and the CPR when TMSC was 1×106. However, there was a statistically significant increase in the CPR for the
subgroup of 1–2 106 in comparison to 1 106. We concluded that 1 106 was the minimum TMSC threshold post
sample preparation for IUI treatment to be an efficient treatment option for selected patients. This supports our
current in-house clinical protocols for offering IUI treatment.
P010: Evaluation of the suitability of a Computer Assisted Semen Analysis
(CASA) System for semen analysis
Nottingham University Research and Treatment Unit in Reproduction and Embryology [NURTURE], Division of Obstetrics
and Gynaecology, School of Clinical Science, Nottingham, UK
Aim: To assess the reliability, repeatability and cost effectiveness of a CASA system for routine semen analysis. Method:
Repeatability of both CASA and manual methods of semen analysis were compared by performing 5 duplicate assessments of 10 different semen samples, assessing motility and concentration in each case. In order to compare the reliability, 55 semen samples were analysed for concentration & motility via both methods and the limits of agreement
(LOA) were assessed. Finally the cost of performing manual and CASA were compared. Results: Duplicate concentration & motility assessments of the same samples showed a high level of correlation between the manual method and
CASA, intra-class correlation (ICC) 0.962 (CI 0.85–0.99) and ICC 0.929 (CI 0.71–0.98) respectively. Coefficients of variation (CV) for the concentration of the 10 samples analysed showed that for the manual method the
mean CV was 5.1% (range 3.5–8.9%) and for CASA the mean CV was 5.4% (range 1.6–8.1%). For motility the
mean CV with the manual method was 6.6% (range 1.4–14.3) and for CASA was 8.7% (range 2.1–14%). Of the
55 separate semen samples assessed the mean concentrations obtained with the CASA and manual method were
48.6 M/ml and 50.2 M/ml respectively (p 0.433). There was however a significant difference between the average
motility measures, p 0.009 and Bland and Altman LOA showed a mean difference between the two methods of
2.730. From a cost analysis perspective, the average cost of CASA test was £32.22 and £40.25 for a manual semen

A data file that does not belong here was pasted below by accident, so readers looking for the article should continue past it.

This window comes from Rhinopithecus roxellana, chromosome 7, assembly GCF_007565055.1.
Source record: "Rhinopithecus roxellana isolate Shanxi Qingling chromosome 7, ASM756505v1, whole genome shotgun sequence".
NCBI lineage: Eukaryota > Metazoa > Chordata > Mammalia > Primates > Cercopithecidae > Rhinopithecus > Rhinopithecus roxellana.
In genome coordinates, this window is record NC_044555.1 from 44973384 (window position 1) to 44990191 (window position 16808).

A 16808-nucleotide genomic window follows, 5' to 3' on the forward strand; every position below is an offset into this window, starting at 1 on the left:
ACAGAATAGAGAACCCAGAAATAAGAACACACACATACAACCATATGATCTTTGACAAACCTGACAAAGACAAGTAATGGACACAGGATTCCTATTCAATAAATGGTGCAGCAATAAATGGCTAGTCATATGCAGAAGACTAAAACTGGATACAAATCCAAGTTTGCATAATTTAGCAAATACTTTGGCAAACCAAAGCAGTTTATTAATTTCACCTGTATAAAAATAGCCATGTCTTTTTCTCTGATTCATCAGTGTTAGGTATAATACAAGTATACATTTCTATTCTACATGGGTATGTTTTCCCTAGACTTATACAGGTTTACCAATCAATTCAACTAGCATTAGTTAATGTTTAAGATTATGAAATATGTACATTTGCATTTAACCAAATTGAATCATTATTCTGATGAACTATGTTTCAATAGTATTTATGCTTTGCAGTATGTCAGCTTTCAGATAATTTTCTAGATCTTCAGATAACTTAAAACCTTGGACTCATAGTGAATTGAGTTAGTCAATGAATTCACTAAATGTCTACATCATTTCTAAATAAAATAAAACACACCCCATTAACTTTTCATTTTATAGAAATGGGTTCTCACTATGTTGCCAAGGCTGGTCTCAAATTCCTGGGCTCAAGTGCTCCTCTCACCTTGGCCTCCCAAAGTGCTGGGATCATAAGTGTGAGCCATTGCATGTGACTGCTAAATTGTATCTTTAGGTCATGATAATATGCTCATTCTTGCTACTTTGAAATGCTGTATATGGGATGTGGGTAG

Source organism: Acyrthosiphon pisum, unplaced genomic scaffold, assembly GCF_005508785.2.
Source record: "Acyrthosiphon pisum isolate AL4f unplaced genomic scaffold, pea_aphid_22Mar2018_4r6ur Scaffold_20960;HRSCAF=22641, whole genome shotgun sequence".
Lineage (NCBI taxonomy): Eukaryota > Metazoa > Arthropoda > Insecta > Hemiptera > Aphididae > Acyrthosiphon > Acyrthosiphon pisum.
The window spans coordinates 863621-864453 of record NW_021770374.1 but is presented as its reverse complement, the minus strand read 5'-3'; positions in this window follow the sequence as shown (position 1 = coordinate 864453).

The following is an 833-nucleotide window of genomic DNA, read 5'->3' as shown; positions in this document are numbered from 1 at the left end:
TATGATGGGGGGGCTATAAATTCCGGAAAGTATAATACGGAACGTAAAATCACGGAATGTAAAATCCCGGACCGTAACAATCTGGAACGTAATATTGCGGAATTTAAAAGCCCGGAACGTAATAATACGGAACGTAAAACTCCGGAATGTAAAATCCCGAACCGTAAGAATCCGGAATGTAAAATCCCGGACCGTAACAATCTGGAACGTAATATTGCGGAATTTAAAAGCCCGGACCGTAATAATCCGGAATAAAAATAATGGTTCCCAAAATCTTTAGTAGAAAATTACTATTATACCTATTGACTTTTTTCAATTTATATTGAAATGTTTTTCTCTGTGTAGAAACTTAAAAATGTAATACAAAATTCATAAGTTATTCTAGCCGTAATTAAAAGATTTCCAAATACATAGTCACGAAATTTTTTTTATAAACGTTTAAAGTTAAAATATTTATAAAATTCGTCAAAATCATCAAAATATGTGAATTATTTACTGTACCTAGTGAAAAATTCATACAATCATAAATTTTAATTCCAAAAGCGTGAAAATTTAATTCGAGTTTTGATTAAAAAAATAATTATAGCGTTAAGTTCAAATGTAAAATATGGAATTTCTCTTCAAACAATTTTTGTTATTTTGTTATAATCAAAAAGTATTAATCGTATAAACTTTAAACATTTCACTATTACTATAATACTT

analysis. Discussion: No significant difference was observed between the concentration assessments obtained via
CASA or the manual method. Comparisons between motility assessments were subject to greater variation between
the two methods, with the greatest difference being seen at levels of motility 50%. From a cost perspective, CASA
provides a more cost effective method of SA than the standard manual method
P011: Validation of a new computer aided semen analysis (CASA) system
for routine clinical use; a prospective comparative study
Cambridge IVF, Trumpington, Cambridge, UK
Introduction: The precision and accuracy of manual semen analysis (MSA) is highly operator and laboratory dependant. In theory, CASA should allow a cost-effective semen analysis which is reproducible and reliable. We compared
sperm concentration and motility using ‘The Sperminator’ with the World Health Organisation 2010 (WHO, 2010)
gold standard method. Materials and Methods: Our CASA system was calibrated against a validated system using
an Accubead suspension of pre-determined concentration. The same suspension was used to validate CASA
against MSA in the laboratory. Once validation had been confirmed, CASA was performed alongside MSA for 50
semen analyses and is ongoing. Concentration was assessed for all samples (group 1) and those containing 80
mill/ml (group 2) and 80 mill/ml (group 3). Sperm motility was assessed in four categories: rapid progressive